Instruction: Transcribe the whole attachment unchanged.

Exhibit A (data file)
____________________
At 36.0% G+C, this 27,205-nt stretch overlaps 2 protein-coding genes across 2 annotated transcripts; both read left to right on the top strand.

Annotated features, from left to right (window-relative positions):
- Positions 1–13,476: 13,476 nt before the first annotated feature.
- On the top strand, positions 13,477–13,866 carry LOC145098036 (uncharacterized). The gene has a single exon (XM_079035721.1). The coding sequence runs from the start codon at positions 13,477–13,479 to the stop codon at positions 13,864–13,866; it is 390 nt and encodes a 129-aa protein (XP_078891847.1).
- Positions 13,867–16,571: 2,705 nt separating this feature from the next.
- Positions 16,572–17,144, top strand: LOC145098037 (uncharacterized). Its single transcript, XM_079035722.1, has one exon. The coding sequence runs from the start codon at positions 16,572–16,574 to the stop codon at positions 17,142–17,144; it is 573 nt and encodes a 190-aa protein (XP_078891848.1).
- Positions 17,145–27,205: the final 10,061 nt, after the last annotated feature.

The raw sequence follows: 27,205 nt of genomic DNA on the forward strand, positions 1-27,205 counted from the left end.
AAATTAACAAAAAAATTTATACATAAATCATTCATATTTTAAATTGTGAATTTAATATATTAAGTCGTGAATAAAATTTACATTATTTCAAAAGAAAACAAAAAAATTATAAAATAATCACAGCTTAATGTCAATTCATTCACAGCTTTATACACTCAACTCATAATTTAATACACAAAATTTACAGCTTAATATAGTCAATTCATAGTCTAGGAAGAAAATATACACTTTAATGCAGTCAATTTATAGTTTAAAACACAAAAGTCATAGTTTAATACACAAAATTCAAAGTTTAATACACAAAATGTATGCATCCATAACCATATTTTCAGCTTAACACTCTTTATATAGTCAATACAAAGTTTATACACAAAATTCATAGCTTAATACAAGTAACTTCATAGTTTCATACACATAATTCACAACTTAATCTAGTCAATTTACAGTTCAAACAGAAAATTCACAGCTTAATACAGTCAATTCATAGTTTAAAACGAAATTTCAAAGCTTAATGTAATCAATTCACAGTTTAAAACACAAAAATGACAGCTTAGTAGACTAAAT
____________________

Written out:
At 36.0% G+C, this 27,205-nt stretch overlaps 2 protein-coding genes across 2 annotated transcripts; both read left to right on the top strand.

Annotated features, from left to right (window-relative positions):
- Positions 1–13,476: 13,476 nt before the first annotated feature.
- On the top strand, positions 13,477–13,866 carry LOC145098036 (uncharacterized). The gene has a single exon (XM_079035721.1). The coding sequence runs from the start codon at positions 13,477–13,479 to the stop codon at positions 13,864–13,866; it is 390 nt and encodes a 129-aa protein (XP_078891847.1).
- Positions 13,867–16,571: 2,705 nt separating this feature from the next.
- Positions 16,572–17,144, top strand: LOC145098037 (uncharacterized). Its single transcript, XM_079035722.1, has one exon. The coding sequence runs from the start codon at positions 16,572–16,574 to the stop codon at positions 17,142–17,144; it is 573 nt and encodes a 190-aa protein (XP_078891848.1).
- Positions 17,145–27,205: the final 10,061 nt, after the last annotated feature.

The raw sequence follows: 27,205 nt of genomic DNA on the forward strand, positions 1-27,205 counted from the left end.
AAATTAACAAAAAAATTTATACATAAATCATTCATATTTTAAATTGTGAATTTAATATATTAAGTCGTGAATAAAATTTACATTATTTCAAAAGAAAACAAAAAAATTATAAAATAATCACAGCTTAATGTCAATTCATTCACAGCTTTATACACTCAACTCATAATTTAATACACAAAATTTACAGCTTAATATAGTCAATTCATAGTCTAGGAAGAAAATATACACTTTAATGCAGTCAATTTATAGTTTAAAACACAAAAGTCATAGTTTAATACACAAAATTCAAAGTTTAATACACAAAATGTATGCATCCATAACCATATTTTCAGCTTAACACTCTTTATATAGTCAATACAAAGTTTATACACAAAATTCATAGCTTAATACAAGTAACTTCATAGTTTCATACACATAATTCACAACTTAATCTAGTCAATTTACAGTTCAAACAGAAAATTCACAGCTTAATACAGTCAATTCATAGTTTAAAACGAAATTTCAAAGCTTAATGTAATCAATTCACAGTTTAAAACACAAAAATGACAGCTTAGTAGACTAAAT